Joseph is sold as a slave by his brothers because of his ability to explain people's dreams. When the pharaoh calls on him to breakdown a dream, Joseph predicts a famine and is made the pharaoh's secondhand man. When the famine hits, Joseph's brothers come to him for relief and have to pass a test to prove they've changed before he'll forgive them.

1982 Tony Award Nominations


Best Musical

Best Book of a Musical

Best Original Score

Best Featured Actor in a Musical - Bill Hutton

Best Featured Actress in a Musical - Laurie Beechman

Best Choreography

Best Direction of a Musical


1982 Drama Desk Award Nominations


Outstanding Musical

Outstanding Featured Actress in a Musical - Laurie Beechman

Outstanding Director of a Musical

In the summer of 1967, Andrew Lloyd Webber was asked by Alan Doggett, head of the Music Department at Colet court, St Paul's Junior School who taught his younger brother, Julian, to write a 'pop cantata' for the school choir to sing at their Easter end of term concert.


Andrew immediately approached his friend Tim Rice to ask if he would write lyrics for the project. After toying with ideas about spies, 007's and the like, Tim suggested the story of Joseph.


The first performance of JOSEPH AND THE AMAZING TECHNICOLOR DREAMCOAT was on a cold winter afternoon on 1st March 1968 at the Old Assembly Hall, Colet Court, Hammersmith.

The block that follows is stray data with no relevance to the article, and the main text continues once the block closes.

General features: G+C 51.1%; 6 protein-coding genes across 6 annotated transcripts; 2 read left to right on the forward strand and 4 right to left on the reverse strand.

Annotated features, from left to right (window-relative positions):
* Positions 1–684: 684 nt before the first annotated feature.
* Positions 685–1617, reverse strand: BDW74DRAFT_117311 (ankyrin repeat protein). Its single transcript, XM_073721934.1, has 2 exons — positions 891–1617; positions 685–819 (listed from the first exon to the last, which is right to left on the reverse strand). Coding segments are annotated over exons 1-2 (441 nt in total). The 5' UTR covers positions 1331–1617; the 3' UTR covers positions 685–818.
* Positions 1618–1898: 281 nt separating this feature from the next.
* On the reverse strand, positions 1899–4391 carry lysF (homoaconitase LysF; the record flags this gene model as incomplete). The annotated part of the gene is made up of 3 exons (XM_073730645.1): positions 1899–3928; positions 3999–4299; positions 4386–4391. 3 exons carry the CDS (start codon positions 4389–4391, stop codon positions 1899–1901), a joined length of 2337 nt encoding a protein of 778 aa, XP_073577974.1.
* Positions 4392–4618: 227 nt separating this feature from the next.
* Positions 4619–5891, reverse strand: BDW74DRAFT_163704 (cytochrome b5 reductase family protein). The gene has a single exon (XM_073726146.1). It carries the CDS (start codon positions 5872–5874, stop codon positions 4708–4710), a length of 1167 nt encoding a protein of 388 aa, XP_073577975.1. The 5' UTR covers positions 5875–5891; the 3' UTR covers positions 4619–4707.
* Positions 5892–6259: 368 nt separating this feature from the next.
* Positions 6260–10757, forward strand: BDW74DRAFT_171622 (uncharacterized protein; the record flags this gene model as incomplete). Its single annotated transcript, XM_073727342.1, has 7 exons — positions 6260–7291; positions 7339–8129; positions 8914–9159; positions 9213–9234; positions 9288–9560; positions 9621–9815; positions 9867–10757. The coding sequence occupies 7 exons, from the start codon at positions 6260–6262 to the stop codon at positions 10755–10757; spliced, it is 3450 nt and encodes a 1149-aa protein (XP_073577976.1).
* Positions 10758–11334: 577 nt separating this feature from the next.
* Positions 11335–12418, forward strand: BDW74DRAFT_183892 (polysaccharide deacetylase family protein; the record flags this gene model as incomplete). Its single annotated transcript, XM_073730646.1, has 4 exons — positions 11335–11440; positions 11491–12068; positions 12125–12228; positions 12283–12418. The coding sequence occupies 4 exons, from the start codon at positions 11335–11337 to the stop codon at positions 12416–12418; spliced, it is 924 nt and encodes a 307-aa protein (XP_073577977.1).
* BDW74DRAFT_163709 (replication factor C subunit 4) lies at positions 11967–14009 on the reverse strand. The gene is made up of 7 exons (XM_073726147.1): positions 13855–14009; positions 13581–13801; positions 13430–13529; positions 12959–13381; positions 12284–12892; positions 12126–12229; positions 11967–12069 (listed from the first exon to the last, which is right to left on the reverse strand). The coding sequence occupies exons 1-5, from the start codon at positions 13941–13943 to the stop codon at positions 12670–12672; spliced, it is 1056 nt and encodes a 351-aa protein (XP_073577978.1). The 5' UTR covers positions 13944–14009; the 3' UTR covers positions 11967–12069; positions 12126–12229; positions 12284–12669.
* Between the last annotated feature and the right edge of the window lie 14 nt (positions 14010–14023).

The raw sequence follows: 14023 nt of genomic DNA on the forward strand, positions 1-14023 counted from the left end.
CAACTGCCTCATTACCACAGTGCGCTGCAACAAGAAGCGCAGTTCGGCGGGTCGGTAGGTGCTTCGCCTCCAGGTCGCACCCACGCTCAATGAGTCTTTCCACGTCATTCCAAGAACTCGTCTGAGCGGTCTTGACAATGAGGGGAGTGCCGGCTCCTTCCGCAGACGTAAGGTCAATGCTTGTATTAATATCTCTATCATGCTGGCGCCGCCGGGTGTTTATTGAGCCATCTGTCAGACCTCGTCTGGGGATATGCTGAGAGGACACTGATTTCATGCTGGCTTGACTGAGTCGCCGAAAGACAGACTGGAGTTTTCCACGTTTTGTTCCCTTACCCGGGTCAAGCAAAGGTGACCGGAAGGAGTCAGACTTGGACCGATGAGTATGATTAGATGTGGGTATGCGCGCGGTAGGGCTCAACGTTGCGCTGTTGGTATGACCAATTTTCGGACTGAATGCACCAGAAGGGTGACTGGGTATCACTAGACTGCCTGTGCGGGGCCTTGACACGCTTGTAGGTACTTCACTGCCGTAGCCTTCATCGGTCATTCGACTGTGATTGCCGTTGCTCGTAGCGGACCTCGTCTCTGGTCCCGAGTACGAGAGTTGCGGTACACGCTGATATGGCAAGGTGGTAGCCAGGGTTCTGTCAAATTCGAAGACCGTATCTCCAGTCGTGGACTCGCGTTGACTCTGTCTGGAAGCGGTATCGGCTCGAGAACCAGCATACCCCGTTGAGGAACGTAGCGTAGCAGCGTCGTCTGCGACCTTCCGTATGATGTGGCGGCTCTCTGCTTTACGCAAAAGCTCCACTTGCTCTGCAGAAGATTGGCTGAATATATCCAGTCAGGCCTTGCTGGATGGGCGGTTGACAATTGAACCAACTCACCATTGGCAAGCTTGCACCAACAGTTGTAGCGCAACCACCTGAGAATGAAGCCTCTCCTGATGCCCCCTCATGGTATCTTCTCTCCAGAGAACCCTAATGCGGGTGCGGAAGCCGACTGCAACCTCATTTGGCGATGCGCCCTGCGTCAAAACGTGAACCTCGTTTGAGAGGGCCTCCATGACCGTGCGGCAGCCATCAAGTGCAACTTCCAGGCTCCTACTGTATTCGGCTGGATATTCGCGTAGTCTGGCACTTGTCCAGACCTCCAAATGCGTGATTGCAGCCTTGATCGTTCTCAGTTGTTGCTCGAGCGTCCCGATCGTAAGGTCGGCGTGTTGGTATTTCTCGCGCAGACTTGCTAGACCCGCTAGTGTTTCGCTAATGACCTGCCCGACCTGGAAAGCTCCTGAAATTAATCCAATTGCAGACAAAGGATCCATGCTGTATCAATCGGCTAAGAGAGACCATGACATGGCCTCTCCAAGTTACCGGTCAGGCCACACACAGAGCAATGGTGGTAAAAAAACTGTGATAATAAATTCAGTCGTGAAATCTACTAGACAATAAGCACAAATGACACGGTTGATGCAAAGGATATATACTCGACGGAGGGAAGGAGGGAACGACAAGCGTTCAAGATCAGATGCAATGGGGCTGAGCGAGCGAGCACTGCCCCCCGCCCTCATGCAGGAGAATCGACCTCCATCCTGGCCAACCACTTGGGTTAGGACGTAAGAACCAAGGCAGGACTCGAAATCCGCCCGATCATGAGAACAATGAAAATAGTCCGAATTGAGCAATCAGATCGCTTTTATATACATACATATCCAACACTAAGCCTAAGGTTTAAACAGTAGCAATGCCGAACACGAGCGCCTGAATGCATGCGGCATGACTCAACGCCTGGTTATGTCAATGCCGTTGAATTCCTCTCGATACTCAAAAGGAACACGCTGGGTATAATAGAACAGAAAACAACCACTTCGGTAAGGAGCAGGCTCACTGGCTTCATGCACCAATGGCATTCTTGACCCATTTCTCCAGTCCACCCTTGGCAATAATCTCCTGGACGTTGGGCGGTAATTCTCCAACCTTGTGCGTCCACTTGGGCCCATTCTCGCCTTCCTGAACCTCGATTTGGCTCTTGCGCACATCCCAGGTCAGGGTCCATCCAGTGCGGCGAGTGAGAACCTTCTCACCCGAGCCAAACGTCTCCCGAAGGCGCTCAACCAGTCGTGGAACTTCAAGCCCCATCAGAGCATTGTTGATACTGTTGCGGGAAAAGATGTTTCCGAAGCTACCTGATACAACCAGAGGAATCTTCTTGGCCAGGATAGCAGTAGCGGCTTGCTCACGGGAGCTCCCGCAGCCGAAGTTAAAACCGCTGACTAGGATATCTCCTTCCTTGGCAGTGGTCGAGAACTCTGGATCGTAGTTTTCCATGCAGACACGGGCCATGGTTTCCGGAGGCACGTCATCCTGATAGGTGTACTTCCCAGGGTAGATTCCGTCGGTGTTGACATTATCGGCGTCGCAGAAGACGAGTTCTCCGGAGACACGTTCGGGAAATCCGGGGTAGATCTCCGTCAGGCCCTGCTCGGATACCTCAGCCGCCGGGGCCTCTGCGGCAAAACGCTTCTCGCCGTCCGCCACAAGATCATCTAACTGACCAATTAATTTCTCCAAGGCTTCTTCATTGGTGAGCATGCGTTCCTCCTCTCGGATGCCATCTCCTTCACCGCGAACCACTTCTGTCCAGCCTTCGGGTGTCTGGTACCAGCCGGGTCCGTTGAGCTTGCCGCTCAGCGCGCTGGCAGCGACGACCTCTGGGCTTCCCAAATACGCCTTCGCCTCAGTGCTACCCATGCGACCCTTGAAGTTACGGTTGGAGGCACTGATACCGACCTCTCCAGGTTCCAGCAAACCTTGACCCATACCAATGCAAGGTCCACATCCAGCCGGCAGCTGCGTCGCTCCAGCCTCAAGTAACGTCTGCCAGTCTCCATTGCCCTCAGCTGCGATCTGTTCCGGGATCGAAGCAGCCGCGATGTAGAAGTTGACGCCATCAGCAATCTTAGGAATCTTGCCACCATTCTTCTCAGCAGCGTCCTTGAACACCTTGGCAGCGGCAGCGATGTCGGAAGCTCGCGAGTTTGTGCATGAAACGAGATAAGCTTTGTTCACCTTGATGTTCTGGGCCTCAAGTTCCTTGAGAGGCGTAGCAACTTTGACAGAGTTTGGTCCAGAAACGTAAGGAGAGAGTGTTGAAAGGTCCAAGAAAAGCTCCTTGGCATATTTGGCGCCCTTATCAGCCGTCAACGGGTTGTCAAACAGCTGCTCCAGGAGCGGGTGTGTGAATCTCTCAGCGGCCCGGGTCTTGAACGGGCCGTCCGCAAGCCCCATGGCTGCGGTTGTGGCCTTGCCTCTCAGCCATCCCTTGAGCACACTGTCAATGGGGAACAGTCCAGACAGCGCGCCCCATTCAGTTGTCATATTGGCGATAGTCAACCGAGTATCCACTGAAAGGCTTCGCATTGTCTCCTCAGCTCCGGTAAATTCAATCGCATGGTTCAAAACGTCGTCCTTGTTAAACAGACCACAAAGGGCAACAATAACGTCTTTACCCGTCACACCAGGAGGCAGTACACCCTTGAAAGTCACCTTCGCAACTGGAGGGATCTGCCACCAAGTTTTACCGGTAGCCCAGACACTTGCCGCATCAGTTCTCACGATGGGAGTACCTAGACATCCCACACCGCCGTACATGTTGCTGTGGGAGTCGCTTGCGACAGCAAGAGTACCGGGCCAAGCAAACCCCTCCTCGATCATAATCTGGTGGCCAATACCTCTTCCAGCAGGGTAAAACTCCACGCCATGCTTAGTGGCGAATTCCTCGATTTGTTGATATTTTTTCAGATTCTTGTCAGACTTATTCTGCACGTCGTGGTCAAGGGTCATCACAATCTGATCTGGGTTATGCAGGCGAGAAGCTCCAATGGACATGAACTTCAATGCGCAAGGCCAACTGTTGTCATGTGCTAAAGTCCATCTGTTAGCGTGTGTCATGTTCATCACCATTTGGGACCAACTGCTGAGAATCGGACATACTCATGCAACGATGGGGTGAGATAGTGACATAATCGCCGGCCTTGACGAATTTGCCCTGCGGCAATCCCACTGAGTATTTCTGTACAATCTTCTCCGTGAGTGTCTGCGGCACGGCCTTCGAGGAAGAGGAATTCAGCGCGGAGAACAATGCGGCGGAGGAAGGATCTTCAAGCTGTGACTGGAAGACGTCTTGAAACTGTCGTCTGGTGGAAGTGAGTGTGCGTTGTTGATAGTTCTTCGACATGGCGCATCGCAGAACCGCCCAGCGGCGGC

Accompanied by the School orchestra and conducted by Alan Doggett, the performance was only 20 minutes long.


It was such a success that a second performance was arranged on 12th May 1968 at Central Hall, Westminster, where Andrew's father was the organist. Julian Lloyd Webber gave a classical recital in the first half, along with Bill Lloyd Webber. The audience of approximately 2,500 consisted mainly of parents of the Colet Court boys. To Andrew and Tim's surprise, Derek Jewell, Jazz and Pop Critic for The Sunday Times, saw the show and wrote a favourable review of JOSEPH, which appeared on 19th May 1968. A third performance took place on 9th November 1968 at St Paul, where JOSEPH was expanded to include songs such as 'Potiphar' for the first time.